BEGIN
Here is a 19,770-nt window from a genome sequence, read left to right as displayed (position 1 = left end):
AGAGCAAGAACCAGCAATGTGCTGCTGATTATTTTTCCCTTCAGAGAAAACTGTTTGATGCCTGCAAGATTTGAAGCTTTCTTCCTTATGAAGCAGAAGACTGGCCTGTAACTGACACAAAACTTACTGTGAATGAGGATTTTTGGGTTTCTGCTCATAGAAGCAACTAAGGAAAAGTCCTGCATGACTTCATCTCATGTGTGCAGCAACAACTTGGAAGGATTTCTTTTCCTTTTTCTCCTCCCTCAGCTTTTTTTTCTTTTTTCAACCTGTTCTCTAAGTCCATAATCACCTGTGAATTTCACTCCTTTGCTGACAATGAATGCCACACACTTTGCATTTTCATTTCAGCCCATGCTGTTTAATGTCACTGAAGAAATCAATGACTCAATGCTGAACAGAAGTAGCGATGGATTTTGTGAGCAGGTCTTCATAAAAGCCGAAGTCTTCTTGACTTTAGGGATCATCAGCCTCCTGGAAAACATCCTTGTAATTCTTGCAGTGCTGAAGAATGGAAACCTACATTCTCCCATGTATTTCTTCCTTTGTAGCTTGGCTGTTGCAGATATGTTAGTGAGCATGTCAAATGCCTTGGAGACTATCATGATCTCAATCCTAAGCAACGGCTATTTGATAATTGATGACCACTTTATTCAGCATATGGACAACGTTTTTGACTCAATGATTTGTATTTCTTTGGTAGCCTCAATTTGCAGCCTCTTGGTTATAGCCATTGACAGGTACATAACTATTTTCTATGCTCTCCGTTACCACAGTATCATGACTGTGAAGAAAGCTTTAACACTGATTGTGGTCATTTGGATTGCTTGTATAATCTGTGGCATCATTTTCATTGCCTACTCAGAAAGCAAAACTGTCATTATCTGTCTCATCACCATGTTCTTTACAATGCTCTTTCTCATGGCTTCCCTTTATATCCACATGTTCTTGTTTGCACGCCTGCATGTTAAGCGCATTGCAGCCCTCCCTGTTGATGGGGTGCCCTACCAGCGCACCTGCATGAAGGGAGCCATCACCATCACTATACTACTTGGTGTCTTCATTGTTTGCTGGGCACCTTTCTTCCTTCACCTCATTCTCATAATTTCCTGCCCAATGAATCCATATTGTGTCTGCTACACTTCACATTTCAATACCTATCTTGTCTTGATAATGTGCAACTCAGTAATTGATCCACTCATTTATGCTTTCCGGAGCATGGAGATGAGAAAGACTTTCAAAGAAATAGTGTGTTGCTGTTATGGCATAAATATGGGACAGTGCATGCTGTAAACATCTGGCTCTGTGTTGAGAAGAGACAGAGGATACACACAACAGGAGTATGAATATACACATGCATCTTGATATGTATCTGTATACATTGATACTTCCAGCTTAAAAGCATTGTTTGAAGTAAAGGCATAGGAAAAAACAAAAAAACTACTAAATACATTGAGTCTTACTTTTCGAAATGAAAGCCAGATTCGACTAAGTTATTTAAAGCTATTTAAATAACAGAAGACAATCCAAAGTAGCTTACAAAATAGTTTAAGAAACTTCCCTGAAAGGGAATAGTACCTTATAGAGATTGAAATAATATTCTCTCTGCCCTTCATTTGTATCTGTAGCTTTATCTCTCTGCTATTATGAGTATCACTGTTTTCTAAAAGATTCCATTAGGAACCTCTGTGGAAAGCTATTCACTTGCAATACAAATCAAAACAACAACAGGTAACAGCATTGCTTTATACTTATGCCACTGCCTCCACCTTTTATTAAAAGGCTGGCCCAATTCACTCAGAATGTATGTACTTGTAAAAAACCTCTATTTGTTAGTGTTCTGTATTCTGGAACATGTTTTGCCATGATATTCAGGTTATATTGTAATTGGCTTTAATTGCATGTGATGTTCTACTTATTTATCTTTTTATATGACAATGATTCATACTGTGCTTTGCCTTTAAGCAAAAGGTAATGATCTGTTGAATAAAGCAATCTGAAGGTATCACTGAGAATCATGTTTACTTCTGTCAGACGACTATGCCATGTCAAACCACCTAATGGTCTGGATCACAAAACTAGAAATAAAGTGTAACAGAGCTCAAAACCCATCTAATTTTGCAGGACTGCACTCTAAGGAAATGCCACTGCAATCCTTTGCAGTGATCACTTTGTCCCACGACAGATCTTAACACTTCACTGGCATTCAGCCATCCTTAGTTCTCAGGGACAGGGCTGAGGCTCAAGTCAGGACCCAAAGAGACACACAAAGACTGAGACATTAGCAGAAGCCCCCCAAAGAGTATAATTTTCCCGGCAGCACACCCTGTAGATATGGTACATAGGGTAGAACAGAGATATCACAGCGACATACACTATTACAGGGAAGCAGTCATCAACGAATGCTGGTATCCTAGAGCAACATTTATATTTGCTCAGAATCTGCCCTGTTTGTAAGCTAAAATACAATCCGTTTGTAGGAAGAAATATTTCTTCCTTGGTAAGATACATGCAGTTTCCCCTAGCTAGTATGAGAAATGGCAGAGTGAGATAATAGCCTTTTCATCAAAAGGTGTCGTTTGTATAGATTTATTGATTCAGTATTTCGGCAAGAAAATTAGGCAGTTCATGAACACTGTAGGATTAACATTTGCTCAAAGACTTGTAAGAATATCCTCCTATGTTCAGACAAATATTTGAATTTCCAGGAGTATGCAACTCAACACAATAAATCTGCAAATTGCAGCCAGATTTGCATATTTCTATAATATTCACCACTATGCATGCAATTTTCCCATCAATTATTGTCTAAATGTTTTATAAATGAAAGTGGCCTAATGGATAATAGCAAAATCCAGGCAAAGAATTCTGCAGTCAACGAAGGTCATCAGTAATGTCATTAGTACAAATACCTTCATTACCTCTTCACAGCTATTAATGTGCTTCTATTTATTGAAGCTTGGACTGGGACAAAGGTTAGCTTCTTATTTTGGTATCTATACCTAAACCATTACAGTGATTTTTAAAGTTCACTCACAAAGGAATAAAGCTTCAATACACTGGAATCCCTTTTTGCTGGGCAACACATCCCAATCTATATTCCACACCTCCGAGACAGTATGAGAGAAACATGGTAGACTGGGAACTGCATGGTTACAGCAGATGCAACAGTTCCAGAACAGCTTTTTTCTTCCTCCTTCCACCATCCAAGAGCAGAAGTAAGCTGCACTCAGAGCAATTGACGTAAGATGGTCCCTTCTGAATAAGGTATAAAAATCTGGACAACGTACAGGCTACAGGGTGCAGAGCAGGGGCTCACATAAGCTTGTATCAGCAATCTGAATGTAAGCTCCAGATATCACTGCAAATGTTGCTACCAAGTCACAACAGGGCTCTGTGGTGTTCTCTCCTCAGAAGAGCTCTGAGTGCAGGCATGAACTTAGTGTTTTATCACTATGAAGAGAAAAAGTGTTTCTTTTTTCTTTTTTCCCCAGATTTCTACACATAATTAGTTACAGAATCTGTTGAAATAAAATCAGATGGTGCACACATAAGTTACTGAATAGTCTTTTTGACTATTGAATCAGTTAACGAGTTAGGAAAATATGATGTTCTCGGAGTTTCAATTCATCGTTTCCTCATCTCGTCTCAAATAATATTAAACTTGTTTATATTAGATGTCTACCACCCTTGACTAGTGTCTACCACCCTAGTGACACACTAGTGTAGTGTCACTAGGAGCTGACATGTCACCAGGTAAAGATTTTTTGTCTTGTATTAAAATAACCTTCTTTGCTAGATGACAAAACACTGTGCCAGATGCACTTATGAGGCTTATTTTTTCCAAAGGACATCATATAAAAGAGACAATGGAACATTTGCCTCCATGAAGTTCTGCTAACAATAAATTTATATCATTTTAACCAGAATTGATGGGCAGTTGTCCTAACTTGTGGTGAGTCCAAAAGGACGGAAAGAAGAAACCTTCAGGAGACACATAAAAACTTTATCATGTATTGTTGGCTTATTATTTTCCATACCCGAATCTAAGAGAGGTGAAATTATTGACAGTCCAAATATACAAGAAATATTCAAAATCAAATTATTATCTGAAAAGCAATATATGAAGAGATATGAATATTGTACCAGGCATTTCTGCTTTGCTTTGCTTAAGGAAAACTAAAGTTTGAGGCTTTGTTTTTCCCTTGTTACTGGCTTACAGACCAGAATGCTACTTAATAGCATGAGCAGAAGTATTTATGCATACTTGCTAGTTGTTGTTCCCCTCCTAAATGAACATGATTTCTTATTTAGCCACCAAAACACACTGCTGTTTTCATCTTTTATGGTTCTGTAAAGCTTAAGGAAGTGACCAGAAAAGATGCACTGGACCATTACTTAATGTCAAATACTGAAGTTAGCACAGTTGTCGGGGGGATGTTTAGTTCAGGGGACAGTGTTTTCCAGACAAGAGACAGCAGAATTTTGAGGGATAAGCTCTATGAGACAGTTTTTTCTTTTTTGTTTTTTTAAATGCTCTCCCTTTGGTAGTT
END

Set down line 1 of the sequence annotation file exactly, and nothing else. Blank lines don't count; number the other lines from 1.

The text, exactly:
Here is a 19,770-nt window from a genome sequence, read left to right as displayed (position 1 = left end):